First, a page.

Sheffield weather: This is when the heatwave will end and rain will return to the city according to the Met Office

Temperatures were through the roof over the weekend as a heatwave swept across Sheffield and we were treated to some absolutely glorious weather.

Monday, 19th July 2021, 10:24 am

And the good news is that the trend is set to continue into this week, with temperatures of up to 29C expected and plenty more long spells of sunshine.

The heatwave has coincided with England’s ‘Freedom Day’, which has seen all Covid restrictions lifted and nightclubs able to reopen their doors, much to the delight of many revellers who hit the city’s clubs at midnight.

There will be parties, BBQs and pub meet-ups a plenty this week as the sun continues to shine.

Sign up to our daily newsletter

The i newsletter cut through the noise

A heatwave has brought extremely warm weather to Sheffield over the weekend with lots of opportunities for sunbathing, but this is when it is set to cool down and rain is set to return to the city, according to the Met Office.
A heatwave has brought extremely warm weather to Sheffield over the weekend with lots of opportunities for sunbathing, but this is when it is set to cool down and rain is set to return to the city, according to the Met Office.

However, things could be set to change on Friday, when cloud begins to decend on the city, and rain could be on the way. Maybe not what you want to hear if you are heading to Tramlines festival this weekend!

Read More

Read More
Body found in Crookes Valley Park search

Here is the current forecast for the week according to the Met Office – and when the rain is predicted to start falling and temperatures are expected to drop:

Monday, July 19: Sunny intervals. Highs of 28C in the afternoon and 23C in the evening. Low chance of rain. High pollen count.

Tuesday, July 20: Sunny. Highs of 29C in the afternoon and 23C in the evening. Low chance of rain. High pollen count.

Wednesday, July 21: Cloudy changing to sunny intervals by lunchtime. Highs of 26C in the afternoon and 20C in the evening. 30% chance of rain in the evening. High pollen count.

Thursday, July 22: Sunny intervals changing to light showers in the afternoon. Highs of 26C in the afternoon and 19C in the evening. 30% chance of rain late afternoon/early evening. High pollen count.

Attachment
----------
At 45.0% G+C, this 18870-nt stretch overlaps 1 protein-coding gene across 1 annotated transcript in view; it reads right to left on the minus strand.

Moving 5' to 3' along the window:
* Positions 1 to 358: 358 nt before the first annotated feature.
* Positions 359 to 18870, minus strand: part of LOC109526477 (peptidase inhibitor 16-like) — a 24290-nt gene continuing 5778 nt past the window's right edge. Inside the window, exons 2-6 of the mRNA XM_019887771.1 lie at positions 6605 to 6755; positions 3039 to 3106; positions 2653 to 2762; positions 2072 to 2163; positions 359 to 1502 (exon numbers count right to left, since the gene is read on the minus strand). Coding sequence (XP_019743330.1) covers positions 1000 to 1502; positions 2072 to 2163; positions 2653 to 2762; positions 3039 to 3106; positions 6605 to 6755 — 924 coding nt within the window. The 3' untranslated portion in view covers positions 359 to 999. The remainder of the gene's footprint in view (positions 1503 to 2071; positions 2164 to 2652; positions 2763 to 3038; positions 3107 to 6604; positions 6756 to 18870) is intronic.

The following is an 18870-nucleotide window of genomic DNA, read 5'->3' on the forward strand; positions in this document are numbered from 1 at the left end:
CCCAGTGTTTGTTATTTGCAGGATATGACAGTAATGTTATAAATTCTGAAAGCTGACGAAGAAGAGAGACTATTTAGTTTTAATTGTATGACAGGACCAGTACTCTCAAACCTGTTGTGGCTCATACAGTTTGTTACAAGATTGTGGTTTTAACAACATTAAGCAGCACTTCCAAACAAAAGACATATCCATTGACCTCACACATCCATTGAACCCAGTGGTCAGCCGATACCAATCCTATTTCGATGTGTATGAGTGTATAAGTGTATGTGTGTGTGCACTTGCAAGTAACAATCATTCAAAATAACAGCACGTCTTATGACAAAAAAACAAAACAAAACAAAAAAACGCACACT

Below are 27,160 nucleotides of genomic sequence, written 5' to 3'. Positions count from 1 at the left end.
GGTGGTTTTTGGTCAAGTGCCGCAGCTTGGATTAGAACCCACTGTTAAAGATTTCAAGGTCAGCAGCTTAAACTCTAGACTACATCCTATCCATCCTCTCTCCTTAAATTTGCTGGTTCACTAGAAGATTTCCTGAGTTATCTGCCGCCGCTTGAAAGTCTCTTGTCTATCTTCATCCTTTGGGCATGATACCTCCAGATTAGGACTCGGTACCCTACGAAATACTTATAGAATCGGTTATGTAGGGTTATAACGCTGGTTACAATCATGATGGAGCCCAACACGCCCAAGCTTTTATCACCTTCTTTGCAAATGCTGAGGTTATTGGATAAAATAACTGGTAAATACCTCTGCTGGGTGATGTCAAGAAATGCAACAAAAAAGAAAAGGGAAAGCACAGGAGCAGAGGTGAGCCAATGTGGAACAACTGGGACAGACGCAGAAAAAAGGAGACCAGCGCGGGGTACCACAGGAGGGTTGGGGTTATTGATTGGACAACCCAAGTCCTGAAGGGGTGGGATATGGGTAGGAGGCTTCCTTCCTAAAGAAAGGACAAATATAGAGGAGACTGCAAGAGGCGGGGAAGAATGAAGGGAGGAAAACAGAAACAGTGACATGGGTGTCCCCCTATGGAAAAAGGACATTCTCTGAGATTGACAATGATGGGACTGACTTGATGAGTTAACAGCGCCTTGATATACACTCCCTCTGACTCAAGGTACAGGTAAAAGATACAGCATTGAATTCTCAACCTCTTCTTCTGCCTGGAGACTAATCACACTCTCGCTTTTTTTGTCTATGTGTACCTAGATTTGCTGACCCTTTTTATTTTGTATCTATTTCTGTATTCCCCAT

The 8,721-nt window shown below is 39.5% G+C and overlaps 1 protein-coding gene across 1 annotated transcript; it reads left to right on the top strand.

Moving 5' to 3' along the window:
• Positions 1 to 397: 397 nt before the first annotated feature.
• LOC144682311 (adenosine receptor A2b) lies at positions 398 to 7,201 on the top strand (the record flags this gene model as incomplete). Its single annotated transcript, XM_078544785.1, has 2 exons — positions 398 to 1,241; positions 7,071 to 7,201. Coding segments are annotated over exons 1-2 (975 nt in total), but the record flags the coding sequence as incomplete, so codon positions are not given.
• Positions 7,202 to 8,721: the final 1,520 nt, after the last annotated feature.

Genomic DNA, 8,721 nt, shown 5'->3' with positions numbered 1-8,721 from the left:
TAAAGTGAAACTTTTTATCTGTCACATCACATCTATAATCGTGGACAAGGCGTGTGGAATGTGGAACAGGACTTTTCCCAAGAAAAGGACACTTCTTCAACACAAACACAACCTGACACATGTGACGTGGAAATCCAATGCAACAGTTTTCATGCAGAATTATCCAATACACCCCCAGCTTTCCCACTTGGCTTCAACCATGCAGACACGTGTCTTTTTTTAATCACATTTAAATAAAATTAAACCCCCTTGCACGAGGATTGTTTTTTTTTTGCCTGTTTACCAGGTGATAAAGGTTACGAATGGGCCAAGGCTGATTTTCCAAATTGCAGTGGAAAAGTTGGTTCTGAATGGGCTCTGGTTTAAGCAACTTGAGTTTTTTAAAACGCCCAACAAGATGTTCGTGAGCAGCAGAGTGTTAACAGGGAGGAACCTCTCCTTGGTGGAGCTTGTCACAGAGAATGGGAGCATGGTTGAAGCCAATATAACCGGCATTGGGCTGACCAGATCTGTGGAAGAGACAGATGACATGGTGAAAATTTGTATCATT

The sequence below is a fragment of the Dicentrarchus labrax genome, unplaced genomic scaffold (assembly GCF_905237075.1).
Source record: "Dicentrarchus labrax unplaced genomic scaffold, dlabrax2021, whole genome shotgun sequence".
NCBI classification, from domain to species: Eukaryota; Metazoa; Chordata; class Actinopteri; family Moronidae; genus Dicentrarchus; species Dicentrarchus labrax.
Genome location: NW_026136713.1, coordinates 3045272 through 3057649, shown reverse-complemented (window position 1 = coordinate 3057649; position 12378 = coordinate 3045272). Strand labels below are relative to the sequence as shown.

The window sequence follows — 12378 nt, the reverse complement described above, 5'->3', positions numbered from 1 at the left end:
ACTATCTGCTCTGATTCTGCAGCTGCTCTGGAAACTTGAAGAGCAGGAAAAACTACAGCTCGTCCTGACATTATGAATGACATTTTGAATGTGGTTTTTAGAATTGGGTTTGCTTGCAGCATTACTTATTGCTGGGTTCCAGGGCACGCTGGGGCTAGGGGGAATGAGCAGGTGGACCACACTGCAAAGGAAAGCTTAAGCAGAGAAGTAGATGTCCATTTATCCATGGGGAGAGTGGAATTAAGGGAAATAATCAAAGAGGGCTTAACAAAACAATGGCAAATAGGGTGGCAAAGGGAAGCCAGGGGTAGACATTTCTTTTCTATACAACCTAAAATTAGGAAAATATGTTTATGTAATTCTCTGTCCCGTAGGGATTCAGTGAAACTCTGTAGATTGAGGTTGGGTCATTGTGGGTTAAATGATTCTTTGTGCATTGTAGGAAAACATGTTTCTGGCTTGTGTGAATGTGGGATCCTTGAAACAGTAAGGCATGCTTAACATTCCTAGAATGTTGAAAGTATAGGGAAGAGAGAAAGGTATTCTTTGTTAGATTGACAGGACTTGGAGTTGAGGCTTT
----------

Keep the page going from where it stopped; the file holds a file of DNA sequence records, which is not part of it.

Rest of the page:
Friday, July 23: Cloudy changing to sunny intervals in the afternoon. Slightly lower temperatures (but still warm) with highs of 23C in the afternoon and 16C in the evening. Low chance of rain. High pollen count.

Saturday, July 24: Cloudy changing to light rain by lunchtime. Temperatures more drastically dropping with highs of 21C in the afternoon and 16C in the evening. 60% chance of rain in the afternoon.

Sunday, July 25: Overcast changing to heavy showers by lunchtime. Highs of 21C in the afternoon and 18C in the evening. 60% chance of heavy rain in the afternoon.

So unfortunately if you are heading to Tramlines this weekend, you may need to pack your umbrella and your wellies!

Warnings have also been issued while the warm weather is set to continue.

It comes after a body was found in Crookes Valley Park this morning following reports that a man got into difficulty in the water yesterday evening.

Nationally there have been a number of deaths which have occurred in open water over the weekend, including two others in Yorkshire – one in Wakefield and one in North Yorkshire.

In light of the blistering heat and the tragic deaths as many people have taken to lakes and rivers to cool off, experts have been warning people to stay safe.

The Canal and Rivers Trust 'strongly advised' against going into water, as 'there are too many risks that you can't see hidden below the surface'.

The trust said deeper water poses its own serious dangers in rivers and canals, and can be much harder to get out of if you can't put your feet on the ground.

Although the water may seem inviting, it can be much colder than anticipated, particularly in reservoirs and docks where the water is deeper.

Low temperatures can cause blood to rush away from muscles to protect the organs and limbs and muscles may become tired very quickly, which can lead to drowning.